Flashback a few months, to the morning hours prior to kickoff of the Windy City Series contest between Illinois and Northwestern. As huddled masses from both fan bases tailgated in parking areas around Soldier Field, word began swirling around that interim head coach Bill Cubit had been offered a contract to lead the Fighting Illini program, and signed it.
Minutes before entering the stadium, reports confirming the news only made things that much more chilling, and depressing. My expletive-laden mumbling about it continued long after walking through the gates and witnessing yet another Cubit special, a 24-14 season-ending loss in which Mr. Offense had no answers on how to get things going when his team had the ball.
Cubit being put in charge of my Illini, and the Illini of millions of other alums and fans who bleed Orange & Blue, was not the nod to stability that an ill-informed administration believed. Instead, it was an admission, acceptance and extension of mediocrity by those calling the shots, the powers that be then saying a 1-6 stretch run was good enough, that an offense backpedaling two straight seasons with no signs of improvement under a supposed offensive guru was just fine.
Fortunately, that changed Saturday morning.
Thank you, Josh Whitman.
In his first official move on his first official day as Illinois athletics director, the former Illini tight end spiked both Cubit and his son/right-hand man/offensive coordinator Ryan before this run-down runaway train rumbled any further away from the track.
Already having traveled far too long on a path unworthy of its Big Ten status, Illini football had become an embarrassment unto itself, actually being super timid in trying to sit at the little kids’ table during times it came to recruiting and coaching hires when it always, just on principle and long-standing prestige, should have been either comfortably positioned at the big kids’ table or up for battling to be there.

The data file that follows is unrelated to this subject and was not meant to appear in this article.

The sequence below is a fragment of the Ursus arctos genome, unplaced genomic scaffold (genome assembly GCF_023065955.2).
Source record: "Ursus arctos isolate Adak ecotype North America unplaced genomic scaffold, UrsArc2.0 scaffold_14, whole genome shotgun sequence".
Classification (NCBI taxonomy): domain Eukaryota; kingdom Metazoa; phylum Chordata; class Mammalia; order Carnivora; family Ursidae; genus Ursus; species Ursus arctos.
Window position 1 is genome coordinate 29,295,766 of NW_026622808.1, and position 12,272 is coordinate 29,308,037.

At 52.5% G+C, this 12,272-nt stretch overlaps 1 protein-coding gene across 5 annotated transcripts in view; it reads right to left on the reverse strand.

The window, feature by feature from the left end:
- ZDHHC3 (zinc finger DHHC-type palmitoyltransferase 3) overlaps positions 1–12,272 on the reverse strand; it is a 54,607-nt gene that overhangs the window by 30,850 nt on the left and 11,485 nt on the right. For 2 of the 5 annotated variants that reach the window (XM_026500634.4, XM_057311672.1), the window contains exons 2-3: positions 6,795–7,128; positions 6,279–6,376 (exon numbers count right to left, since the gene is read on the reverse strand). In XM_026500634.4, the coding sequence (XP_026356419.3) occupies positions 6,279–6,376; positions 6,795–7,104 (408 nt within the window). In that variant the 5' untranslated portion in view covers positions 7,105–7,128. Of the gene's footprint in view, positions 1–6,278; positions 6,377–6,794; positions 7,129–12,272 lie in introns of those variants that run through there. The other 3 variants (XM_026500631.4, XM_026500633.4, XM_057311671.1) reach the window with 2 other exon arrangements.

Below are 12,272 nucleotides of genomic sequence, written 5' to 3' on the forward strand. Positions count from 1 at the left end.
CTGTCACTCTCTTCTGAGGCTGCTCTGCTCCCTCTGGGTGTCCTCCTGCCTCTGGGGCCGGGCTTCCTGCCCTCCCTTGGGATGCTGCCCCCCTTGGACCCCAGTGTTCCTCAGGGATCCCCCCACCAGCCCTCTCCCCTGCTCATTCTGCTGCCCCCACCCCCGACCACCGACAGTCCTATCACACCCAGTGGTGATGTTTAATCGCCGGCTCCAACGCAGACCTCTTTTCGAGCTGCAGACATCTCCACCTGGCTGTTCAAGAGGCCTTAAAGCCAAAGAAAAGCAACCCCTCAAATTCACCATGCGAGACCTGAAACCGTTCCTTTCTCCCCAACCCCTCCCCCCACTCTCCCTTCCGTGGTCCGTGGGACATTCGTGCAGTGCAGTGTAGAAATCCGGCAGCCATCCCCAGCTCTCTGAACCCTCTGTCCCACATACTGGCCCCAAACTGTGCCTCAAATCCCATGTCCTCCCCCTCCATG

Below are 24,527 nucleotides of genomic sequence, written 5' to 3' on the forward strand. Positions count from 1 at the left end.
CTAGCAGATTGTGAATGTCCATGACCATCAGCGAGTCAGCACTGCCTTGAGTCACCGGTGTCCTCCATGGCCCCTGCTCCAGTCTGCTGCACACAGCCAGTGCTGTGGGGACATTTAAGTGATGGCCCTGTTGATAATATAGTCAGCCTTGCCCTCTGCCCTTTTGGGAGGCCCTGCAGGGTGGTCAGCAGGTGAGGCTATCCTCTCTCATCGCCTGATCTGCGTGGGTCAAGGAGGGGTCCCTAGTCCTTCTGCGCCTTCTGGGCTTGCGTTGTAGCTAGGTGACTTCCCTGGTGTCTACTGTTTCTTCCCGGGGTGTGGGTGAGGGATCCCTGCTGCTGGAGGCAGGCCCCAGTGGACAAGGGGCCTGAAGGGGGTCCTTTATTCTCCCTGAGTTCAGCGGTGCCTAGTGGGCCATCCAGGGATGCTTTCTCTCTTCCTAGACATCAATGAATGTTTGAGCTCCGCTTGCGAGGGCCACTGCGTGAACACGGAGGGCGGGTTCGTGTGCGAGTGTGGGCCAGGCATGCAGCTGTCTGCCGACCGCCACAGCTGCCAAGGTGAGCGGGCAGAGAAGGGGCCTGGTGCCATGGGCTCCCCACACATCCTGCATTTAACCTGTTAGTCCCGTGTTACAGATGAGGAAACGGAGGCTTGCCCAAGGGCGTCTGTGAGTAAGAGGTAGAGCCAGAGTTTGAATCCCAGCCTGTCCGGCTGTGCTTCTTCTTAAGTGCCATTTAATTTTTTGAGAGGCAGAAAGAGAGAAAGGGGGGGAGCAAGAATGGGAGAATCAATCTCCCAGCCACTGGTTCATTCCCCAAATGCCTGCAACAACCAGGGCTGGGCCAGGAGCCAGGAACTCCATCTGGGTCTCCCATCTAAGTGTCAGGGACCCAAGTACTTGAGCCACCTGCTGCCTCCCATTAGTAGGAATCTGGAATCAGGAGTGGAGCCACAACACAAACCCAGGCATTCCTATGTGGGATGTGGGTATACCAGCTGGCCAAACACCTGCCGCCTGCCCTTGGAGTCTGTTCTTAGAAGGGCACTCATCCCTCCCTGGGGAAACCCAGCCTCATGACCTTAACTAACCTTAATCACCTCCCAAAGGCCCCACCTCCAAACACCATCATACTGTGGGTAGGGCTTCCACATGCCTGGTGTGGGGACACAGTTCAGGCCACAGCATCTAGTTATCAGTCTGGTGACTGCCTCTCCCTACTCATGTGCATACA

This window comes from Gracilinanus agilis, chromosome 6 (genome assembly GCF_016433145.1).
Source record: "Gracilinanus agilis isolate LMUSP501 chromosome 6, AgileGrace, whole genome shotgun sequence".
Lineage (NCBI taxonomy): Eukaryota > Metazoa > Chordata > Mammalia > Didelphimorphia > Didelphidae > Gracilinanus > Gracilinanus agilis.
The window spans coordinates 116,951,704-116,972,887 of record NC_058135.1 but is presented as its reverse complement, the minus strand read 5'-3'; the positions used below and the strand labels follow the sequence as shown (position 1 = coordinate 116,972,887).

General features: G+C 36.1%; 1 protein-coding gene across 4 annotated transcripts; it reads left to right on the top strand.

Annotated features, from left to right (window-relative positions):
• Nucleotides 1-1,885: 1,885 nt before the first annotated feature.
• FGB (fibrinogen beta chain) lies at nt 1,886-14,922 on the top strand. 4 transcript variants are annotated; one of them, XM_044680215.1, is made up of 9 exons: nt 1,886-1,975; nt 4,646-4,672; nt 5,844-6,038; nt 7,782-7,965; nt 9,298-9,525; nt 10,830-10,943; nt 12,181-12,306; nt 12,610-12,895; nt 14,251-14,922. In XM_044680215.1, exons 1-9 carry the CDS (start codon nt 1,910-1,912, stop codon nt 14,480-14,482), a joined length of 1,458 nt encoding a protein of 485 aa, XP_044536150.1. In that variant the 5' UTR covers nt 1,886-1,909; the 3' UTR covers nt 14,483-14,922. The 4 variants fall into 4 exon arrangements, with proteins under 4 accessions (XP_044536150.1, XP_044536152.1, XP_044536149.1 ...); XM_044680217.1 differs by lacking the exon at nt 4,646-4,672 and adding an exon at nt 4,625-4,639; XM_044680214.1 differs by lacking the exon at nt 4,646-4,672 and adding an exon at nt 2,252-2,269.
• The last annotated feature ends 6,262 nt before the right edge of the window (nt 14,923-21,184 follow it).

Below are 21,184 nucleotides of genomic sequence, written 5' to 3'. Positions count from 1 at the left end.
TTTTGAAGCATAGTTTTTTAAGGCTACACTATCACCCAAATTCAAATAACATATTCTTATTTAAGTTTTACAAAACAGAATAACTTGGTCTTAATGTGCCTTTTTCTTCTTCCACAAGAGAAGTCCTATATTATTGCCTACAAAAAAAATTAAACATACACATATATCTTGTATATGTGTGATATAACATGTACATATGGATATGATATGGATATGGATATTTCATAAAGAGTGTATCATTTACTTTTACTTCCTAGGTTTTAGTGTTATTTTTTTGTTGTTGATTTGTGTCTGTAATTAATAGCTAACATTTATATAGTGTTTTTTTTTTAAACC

This standards-lowering silliness has gone on far too long, and Cubit, while to be commended for stepping in there a week before the start of the 2015 regular season and holding the team together following Tim Beckman’s dismissal, had neither the pedigree nor success to be considered a short- or long-term solution.
A two-year contract for a major-college coach? Puh-leeze. Talk about trying to split the atom and please all sides. It was an epic fail, just as Cubit’s tenure likely would have proven to be.
Sorry, covered the guy another lifetime ago when he was the offensive coordinator at Rutgers, and his X’s and O’s strategy hasn’t evolved, or improved, one iota since then. Likeable? Sure. Looks the part? Heck, yeah. But, reality is, he’s not head-coach material for a Big Ten school … and that’s the parameter Illinois always, ALWAYS should be using when it makes decisions on anything.
Is it worthy of the Big Ten?
If not, move on … and set your sights higher.
Now, Whitman may misfire on what ultimately could be the most important hire of his tenure, whether it lasts a couple years or several decades. But the fact he is willing to move on from that lowered-standards philosophy that has been so prevalent in Champaign is a major, MAJOR change ... and a positive one at that.
By canning Cubit, Whitman signaled that he is willing to take chances, to go out on a limb, to stray away from the “safe” choices and shoot for something that can make a difference … and the reality is, that’s the only way you can make a real difference.